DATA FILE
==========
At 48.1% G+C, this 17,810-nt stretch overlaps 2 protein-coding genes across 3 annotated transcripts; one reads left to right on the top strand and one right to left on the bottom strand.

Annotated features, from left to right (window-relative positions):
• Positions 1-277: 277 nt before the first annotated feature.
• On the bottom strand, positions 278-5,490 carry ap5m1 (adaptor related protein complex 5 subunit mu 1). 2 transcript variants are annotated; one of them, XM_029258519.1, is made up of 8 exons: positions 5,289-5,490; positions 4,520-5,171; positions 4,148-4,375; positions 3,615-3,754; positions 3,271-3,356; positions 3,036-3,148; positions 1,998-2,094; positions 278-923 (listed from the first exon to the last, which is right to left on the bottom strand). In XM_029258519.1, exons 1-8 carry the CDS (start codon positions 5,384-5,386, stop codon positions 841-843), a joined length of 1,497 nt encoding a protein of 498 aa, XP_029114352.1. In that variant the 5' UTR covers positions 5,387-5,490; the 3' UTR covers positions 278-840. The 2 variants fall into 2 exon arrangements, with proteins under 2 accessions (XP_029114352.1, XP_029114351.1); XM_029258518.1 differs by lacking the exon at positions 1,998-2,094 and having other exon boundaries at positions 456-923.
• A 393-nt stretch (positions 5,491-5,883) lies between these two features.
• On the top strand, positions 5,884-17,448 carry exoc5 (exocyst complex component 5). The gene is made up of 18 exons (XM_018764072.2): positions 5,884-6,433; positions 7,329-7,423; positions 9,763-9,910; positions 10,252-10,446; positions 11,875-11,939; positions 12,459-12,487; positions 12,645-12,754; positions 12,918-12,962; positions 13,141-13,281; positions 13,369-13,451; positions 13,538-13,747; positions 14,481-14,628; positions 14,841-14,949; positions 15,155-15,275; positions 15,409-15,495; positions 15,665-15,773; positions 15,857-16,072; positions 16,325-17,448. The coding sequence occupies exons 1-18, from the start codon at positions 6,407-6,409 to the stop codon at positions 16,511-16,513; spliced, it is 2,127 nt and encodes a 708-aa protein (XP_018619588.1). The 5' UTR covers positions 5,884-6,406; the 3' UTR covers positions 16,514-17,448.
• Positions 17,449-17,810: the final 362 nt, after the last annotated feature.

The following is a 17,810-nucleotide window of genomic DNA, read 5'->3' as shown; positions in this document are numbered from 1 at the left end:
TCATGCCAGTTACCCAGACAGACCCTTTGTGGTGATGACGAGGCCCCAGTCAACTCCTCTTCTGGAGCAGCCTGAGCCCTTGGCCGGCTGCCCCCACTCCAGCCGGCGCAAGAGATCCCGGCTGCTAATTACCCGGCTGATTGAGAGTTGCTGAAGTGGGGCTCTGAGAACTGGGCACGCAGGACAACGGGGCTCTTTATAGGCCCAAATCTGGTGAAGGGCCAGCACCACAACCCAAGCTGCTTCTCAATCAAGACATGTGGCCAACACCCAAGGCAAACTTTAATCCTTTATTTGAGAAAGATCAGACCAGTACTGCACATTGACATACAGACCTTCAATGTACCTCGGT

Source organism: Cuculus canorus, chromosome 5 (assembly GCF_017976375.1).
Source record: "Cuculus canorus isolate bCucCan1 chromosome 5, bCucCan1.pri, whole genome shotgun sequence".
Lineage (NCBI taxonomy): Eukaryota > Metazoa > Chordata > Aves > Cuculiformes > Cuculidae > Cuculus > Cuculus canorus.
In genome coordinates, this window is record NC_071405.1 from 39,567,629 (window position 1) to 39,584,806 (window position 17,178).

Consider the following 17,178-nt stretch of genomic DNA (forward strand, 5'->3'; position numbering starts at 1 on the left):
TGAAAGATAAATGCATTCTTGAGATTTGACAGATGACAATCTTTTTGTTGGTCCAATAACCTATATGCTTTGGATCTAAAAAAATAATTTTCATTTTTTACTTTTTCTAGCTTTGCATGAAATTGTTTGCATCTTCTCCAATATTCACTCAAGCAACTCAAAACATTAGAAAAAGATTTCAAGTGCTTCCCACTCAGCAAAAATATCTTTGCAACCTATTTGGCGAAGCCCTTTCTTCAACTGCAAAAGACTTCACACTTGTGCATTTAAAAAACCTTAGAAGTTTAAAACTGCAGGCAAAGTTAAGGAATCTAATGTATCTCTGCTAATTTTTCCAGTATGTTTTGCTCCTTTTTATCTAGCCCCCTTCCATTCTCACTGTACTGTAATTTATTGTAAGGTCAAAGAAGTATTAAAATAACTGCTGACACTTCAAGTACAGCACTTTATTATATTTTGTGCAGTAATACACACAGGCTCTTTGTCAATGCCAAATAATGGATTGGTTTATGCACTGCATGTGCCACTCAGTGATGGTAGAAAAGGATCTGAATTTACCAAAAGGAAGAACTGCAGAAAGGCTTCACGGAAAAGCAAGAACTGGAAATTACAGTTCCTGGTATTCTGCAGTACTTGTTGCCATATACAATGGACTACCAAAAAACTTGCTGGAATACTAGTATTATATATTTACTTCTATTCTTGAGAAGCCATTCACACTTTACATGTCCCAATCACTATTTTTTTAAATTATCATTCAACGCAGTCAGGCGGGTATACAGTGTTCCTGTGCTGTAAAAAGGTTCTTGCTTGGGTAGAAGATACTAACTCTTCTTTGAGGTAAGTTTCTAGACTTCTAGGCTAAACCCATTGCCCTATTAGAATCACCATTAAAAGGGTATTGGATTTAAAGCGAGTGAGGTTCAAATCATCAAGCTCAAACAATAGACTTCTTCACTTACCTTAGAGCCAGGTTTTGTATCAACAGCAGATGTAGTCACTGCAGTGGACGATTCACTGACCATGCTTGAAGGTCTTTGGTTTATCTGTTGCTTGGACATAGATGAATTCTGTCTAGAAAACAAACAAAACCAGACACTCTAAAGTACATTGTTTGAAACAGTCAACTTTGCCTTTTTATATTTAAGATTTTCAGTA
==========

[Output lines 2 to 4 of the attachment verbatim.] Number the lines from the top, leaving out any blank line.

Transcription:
Annotated features, from left to right (window-relative positions):
• Positions 1-277: 277 nt before the first annotated feature.
• On the bottom strand, positions 278-5,490 carry ap5m1 (adaptor related protein complex 5 subunit mu 1). 2 transcript variants are annotated; one of them, XM_029258519.1, is made up of 8 exons: positions 5,289-5,490; positions 4,520-5,171; positions 4,148-4,375; positions 3,615-3,754; positions 3,271-3,356; positions 3,036-3,148; positions 1,998-2,094; positions 278-923 (listed from the first exon to the last, which is right to left on the bottom strand). In XM_029258519.1, exons 1-8 carry the CDS (start codon positions 5,384-5,386, stop codon positions 841-843), a joined length of 1,497 nt encoding a protein of 498 aa, XP_029114352.1. In that variant the 5' UTR covers positions 5,387-5,490; the 3' UTR covers positions 278-840. The 2 variants fall into 2 exon arrangements, with proteins under 2 accessions (XP_029114352.1, XP_029114351.1); XM_029258518.1 differs by lacking the exon at positions 1,998-2,094 and having other exon boundaries at positions 456-923.